Instant messaging vendor Jabber is setting its sights downstream with plans in coming months to launch new product aimed at SMB customers.
The new product, likely to debut in the next 60 days, will be an appliance built on Jabber's XCP (Extensible Communications Platform) IM software, targeting customers with fewer than 1,000 employees.
The as-of-yet unnamed appliance marks not only Jabber's first attempt at hardware but also its entrance into the SMB market, said Dan Forman, manager of business development at Jabber, Denver, Colo., during an interview at this week's XChange 2004 conference in Chicago.
Unlike public IM systems such as AOL and MSN, the appliance will bring secure instant messaging to SMB customers that can be tied in with back-end systems, Forman said.
"[With AOL and MSN] it's hard to tell what proprietary information is flowing out the door," Forman said. "I liken it to 'why not have e-mail hosted on Hotmail?'" he said.
To better meet SMB customers' needs, the appliance will feature similar functionality to Jabber's current software but will be easier to deploy, manage and maintain and offer less scalability, he said.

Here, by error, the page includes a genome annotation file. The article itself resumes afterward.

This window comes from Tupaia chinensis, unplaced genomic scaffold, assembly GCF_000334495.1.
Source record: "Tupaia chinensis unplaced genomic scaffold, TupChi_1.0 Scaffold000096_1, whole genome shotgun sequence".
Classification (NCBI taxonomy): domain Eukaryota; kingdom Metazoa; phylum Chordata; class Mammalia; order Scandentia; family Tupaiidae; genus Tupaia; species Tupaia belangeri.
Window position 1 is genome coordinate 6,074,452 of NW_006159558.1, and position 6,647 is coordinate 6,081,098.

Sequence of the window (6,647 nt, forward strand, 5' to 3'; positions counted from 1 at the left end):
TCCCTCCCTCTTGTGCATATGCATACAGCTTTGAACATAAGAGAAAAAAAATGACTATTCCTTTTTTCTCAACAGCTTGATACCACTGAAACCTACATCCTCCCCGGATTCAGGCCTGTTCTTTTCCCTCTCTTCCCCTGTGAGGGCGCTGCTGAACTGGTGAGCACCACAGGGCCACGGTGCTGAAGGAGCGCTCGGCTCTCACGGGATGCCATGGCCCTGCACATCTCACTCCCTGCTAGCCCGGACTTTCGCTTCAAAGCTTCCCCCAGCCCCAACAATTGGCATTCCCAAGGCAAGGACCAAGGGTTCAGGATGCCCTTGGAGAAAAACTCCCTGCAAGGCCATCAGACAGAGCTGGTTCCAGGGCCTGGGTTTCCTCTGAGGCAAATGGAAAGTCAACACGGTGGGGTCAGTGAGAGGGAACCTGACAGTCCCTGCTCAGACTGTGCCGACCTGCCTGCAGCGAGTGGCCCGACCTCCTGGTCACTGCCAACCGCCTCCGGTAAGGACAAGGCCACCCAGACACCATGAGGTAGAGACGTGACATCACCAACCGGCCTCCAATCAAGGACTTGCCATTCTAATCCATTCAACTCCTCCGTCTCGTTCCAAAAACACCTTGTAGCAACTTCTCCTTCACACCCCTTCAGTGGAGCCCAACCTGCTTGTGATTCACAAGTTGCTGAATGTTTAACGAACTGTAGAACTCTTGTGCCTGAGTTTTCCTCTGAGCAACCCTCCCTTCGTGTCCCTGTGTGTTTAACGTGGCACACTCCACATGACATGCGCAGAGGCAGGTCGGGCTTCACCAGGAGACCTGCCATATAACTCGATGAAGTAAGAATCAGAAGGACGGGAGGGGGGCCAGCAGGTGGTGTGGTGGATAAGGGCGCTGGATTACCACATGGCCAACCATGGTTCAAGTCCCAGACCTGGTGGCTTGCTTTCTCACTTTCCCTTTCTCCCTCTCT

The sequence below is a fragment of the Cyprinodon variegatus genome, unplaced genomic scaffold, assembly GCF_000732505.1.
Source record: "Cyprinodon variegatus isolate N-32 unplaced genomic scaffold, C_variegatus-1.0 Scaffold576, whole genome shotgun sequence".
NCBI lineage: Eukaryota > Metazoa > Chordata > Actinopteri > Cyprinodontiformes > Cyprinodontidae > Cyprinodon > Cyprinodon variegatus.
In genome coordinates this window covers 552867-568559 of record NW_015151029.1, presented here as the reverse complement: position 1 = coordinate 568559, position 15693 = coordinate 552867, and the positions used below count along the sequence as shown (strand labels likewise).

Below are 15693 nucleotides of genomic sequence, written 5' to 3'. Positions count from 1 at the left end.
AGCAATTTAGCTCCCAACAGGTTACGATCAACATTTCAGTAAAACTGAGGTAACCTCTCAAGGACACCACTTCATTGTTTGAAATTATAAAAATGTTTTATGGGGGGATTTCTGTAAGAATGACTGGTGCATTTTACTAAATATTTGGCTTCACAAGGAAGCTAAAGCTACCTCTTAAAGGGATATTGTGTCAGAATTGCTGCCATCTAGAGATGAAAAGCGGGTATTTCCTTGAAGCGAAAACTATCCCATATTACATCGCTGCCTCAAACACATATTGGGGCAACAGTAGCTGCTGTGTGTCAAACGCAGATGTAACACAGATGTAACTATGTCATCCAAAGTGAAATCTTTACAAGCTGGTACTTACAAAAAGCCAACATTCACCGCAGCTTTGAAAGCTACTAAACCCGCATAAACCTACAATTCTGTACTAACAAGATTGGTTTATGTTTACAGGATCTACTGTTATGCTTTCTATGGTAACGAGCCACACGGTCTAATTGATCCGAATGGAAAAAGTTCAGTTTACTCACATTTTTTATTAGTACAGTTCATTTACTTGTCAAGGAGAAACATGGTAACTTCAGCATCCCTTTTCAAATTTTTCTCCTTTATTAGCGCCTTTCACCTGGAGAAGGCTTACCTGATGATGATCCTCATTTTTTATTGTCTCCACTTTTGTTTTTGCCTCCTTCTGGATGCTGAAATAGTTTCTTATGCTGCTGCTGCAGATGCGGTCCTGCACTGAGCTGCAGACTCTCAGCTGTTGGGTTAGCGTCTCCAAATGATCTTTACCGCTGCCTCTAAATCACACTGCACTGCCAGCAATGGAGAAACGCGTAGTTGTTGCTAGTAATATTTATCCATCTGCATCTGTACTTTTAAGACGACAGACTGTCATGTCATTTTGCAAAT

By introducing an appliance-based version of its IM product, Jabber is making the technology more accessible to both customers and partners, said Joseph Heinzen, president of distributor e-Convergence Solutions, Centreville, Va., Jabber's distribution partner.
"It's easier to obtain the technology and VARs are more comfortable with a product when there's not as much integration to do," Heinzen said.
As Jabber continues to develop the forthcoming product, it is also bolstering its partner ranks by recruiting new solution providers and is preparing a formal channel program, Forman said.
Currently, Jabber's customer base consists primarily of carriers and enterprises such as AT&T, Bell South, FedEx and Lehman Brothers.